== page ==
Practicing Self-Care During Elections Season

While we make mental health a priority at the ballot box, we also need to make mental health a priority for ourselves. Election season can be stressful: the constant news updates and push notifications, difficult conversations with friends and family members, negative ads featured anywhere you are and everywhere you go. That’s why it’s so important to find ways that work for you to practice self-care and navigate the election-related stress this year.

Get elections news and updates from nonpartisan sources.
Media outlets with partisan views tend to have more sensationalized coverage, overemphasizing the bad things another candidate may or may not do. Follow trusted news sources like the Associated Press or NPR, where the news will be reported in a balanced and factual way.
Silence breaking news notifications or delete news apps.
While it’s important to stay informed, consider turning off push notifications for breaking news. Instead, consider intentionally visiting a news website or subscribe to daily newsletters. But also allow yourself to take a break from the news when you need.
Take breaks from screens.
Avoid “doomscrolling” — scrolling through social media and news feeds, where there’s always something new and negative to be found. Consider limiting your time on social media platforms or in news apps, or keeping your phone in a different room while you sleep.
Spend your time doing things for you.
Do things that make you feel connected to your values like volunteering your time or visiting your place of worship, or activities that help you feel a sense of flow, like learning a new skill, creating art, exercising, making music, or solving puzzles.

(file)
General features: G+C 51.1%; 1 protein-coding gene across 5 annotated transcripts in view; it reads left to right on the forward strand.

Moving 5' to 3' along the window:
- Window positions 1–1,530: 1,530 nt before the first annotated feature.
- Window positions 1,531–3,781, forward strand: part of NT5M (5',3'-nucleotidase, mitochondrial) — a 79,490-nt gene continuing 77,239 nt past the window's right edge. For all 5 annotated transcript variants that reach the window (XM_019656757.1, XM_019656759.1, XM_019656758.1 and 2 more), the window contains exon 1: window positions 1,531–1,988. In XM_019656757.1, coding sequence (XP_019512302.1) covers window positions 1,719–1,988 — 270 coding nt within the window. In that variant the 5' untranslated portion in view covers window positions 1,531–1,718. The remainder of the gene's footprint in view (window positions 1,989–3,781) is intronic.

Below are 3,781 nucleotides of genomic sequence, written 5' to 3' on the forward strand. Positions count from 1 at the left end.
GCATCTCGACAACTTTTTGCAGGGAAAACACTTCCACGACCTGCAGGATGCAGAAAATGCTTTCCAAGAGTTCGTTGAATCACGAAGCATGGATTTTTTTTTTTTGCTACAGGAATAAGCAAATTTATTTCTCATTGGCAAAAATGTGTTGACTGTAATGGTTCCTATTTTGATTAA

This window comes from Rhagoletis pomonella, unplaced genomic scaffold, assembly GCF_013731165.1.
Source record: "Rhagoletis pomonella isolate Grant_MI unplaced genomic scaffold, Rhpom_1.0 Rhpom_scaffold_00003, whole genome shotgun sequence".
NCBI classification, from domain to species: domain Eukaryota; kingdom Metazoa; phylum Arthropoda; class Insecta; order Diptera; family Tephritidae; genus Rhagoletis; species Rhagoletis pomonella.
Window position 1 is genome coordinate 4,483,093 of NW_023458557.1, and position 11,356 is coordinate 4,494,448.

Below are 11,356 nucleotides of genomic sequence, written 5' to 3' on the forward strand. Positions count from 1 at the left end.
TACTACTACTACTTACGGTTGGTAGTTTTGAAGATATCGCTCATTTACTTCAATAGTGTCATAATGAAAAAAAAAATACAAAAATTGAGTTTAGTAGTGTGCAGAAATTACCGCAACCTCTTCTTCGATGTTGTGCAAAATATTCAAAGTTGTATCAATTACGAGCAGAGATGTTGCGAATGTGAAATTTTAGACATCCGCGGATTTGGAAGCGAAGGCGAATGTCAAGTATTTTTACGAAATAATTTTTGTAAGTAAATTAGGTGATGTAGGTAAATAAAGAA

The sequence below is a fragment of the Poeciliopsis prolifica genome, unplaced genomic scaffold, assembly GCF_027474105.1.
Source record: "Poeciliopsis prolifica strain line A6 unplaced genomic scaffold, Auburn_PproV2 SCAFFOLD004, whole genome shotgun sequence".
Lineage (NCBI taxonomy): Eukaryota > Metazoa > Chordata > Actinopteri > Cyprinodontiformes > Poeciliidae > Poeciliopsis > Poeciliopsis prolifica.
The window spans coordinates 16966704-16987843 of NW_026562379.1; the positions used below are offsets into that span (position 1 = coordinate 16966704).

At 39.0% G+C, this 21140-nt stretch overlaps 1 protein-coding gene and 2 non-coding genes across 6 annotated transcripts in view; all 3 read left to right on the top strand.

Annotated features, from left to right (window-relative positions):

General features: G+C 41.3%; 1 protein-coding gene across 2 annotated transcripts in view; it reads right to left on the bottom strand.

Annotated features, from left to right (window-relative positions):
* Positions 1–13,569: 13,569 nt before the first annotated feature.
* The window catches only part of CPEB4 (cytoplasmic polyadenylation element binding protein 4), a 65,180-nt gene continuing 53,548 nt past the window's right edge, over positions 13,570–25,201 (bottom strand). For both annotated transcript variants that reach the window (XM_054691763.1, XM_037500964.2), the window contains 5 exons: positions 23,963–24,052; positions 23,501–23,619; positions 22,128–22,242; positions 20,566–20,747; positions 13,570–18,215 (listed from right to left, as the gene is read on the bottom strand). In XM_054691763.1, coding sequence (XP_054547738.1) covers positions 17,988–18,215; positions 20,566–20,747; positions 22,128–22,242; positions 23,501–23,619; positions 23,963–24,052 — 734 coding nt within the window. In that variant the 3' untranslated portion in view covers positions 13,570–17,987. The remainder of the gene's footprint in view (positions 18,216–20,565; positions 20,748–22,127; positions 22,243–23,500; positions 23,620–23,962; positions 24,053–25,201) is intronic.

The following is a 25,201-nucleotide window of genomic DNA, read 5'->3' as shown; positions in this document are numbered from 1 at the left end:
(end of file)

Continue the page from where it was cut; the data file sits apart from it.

Acknowledge your negative feelings.
Recognize what specifically is causing your heightened stress or emotions and find what you need to feel better.
Show yourself compassion.
You are not alone in feeling stressed or overwhelmed ahead of the elections. If you feel comfortable, talk with friends, family or professionals for support. Be kind to yourself.

In Need Of Help Or Support?

You are not alone! If you are struggling with your mental health, the NAMI HelpLine is here for you. Connect with a NAMI HelpLine volunteer today. Call 1-800-950-NAMI (6264), text “HelpLine” to 62640 or email us at [email protected]. Available Monday through Friday, 10 A.M. – 10 P.M. ET.

Additionally, the NAMI Teen & Young Adult (T&YA) HelpLine offers a direct connection with another young person who shares similar experiences and is prepared to offer information, resources, and support to help you move through difficult times to a better place. Call 1-800-950-6264, chat, text “Friend” to 62640, or email [email protected] to connect with us.

The NAMI HelpLine is not a hotline, crisis line or suicide prevention line. If you or someone you know is experiencing a crisis, please contact 988.